On June 9th, 1973, during the 105th running of the Belmont Stakes - the third and final leg of the American Triple Crown - Secretariat gave us something so magnificent, something so sublime and something so remarkable, that we’re still trying to interpret and express what we experienced.
With every one of his impressive strides, people knew they were witnessing the greatest performance in all of Belmont’s history. Secretariat was the new Man O’ War, and we didn’t realize then, that his message would echo for years to come.
With one quarter of a mile left in the race, he was 14 lengths in the lead. Coming out of the turn for home, he was 18 lengths in the lead. People watching on television heard the race caller ‘Chic’ Anderson’s words infused with unmitigated awe: “He’s moving like a tremendous machine!”
And we wept. We wept long before the race was over because of his courage, his pride, his freedom. His statement to all of us: ‘I never give up, I never give in, and I do my best every Moment of my Life…’
“The splendid animal seemed to feel all that was expected of him. He made a still greater effort, though no spur or lash had touched his glossy hide…” - Prentiss Ingraham. 1923. Buffalo Bill’s Best Bet, or, A Sure Thing Well Won. New York: Street & Smith.
Secretariat swept across the finish line an astonishing 31 lengths ahead of his competitors in a world record time of two minutes and twenty-four seconds. He didn’t hurt, harm or cut anyone else down, nor was he shy or ashamed of winning.
It was phenomenal. Awesome. Indelibly etched in our consciousness, and an instance that has not been duplicated... ever.
Secretariat was born on March 30, 1970, and died on October 4, 1989. There were hopes the world would see many more horses just like him, but that dream never materialized. He was enigmatic and unique. He was a singular equine superstar, and thus, a ‘horse of the people’.
While he conquered tracks in the USA and Canada with his blazing speed, his image dominated iconic publications like Sports Illustrated and Time Magazine. Movies and documentaries flourished, all inspired by that special something he possessed.
He had that undefinable, indefatigable courage and grace, powered by the Almighty. He fired the imagination of cynical experts, fans and common-folk alike.
Just how did he run so fast, typically coming from the back of the pack and annihilating the field of runners that opposed him?
One of the reasons was plainly expressed by Dr. Thomas Swerczek DVM, PhD, who preformed his autopsy.
“I've seen and done thousands of autopsies on horses, and nothing I'd ever seen compared to it (Secretariat’s heart). […] All the chambers and the valves were normal. It was just larger. I think it told us why he was able to do what he did.” - William Nack, Pure Heart: The thrilling life and emotional death of Secretariat, https://www.si.com/horse-racing/2015/01/02/pure-heart-william-nack-secretariat, accessed 10-10-2020.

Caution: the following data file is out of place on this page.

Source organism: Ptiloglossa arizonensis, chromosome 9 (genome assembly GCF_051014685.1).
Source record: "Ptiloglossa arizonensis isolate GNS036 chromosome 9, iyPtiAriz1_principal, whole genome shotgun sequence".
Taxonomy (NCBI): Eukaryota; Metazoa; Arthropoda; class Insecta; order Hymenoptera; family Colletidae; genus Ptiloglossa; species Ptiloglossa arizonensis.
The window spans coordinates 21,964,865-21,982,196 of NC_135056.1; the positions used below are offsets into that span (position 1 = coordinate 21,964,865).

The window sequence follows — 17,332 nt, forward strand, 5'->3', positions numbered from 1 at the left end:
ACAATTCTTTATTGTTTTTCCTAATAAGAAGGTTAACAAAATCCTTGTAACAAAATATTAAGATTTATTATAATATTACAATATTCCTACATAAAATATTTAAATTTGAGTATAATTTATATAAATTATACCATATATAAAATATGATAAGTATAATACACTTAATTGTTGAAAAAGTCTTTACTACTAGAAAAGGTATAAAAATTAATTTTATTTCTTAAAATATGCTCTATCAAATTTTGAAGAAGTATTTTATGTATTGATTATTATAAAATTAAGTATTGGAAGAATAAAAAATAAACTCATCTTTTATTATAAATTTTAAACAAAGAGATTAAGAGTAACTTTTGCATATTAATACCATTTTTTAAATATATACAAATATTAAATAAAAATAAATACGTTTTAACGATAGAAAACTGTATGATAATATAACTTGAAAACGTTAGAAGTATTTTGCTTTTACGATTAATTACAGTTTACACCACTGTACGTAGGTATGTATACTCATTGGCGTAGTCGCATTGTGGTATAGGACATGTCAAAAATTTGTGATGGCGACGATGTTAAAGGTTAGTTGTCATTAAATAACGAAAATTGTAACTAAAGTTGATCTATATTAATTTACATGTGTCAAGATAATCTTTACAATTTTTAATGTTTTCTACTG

A Thoroughbred’s heart weighs approximately one percent of their total body weight (other breeds vary). Secretariat was 16.2 hands high, weighed 1175 pounds and had a 75 inch girth. An average heart for a horse his size, would then weigh around eleven and three-quarters pounds… but Secretariat’s heart weighed twenty-two.
Imagine the arteries leading away from it to supply the body, imagine the size of the veins bringing blood back to it. Imagine the extra room in the body cavity needed to house such a ‘super heart’ and imagine the added opportunity for lungs and tissues. Imagine this heart muscle was strong; its walls thick, and its size giving it twice the capacity of a normal heart. Just one beat of Secretariat’s heart was worth two beats of another.
But. It also takes tremendous skill to set a Soul like this free; knowledge combined with love and patience to nurture and coax the horse into an understanding of imposed requests… it should be authentic and flawless, so that he takes everything into his own heart. He willingly masters the lot that has been thrust upon him and excels without reservation… without doubt… while every nuance is scrutinized on the world’s stage.
He accepts the confines of human rules and becomes our hero. He humbles and inspires us with his indefatigable Spirit; his humble and outspoken power. This Legendary Heart shows each of us how to thrive, telling us not to live in a dream world, but in a real world; a hard world. To dig our deepest without fear. Then - and only then - will you find out who you really are, and know what you are really capable of…
Clearly, this wonderful horse was surrounded by people who taught him their system respectfully; leaving his Spirit, his willpower, his eccentricities, and his determination intact. For Secretariat’s part, it is safe to say that he was nurtured from the day he was conceived, and brought to his full potential by careful, compassionate, and knowledgeable people.
But how was it he had such a big heart?
Following Dr. Swerczek’s remarkable discovery, equine cardiologist Dr. Fred Fregin, and researcher Marianna Haun investigated the heartbeats and pedigrees of many other Thoroughbreds. Their work was (at least) twofold: first, compile a database of horses and record their statistics using ECGs and ultrasound technology, and second; combine that with extensive pedigree research.
They theoretically determined that the trait for the equine large heart was carried on the X, or female, chromosome, which is why it is called the ‘X-Factor’.
Following this gene to its possible roots, their ‘X factor trail' led to a very interesting horse in Secretariat’s pedigree; a horse who had a very large heart and a story of his own.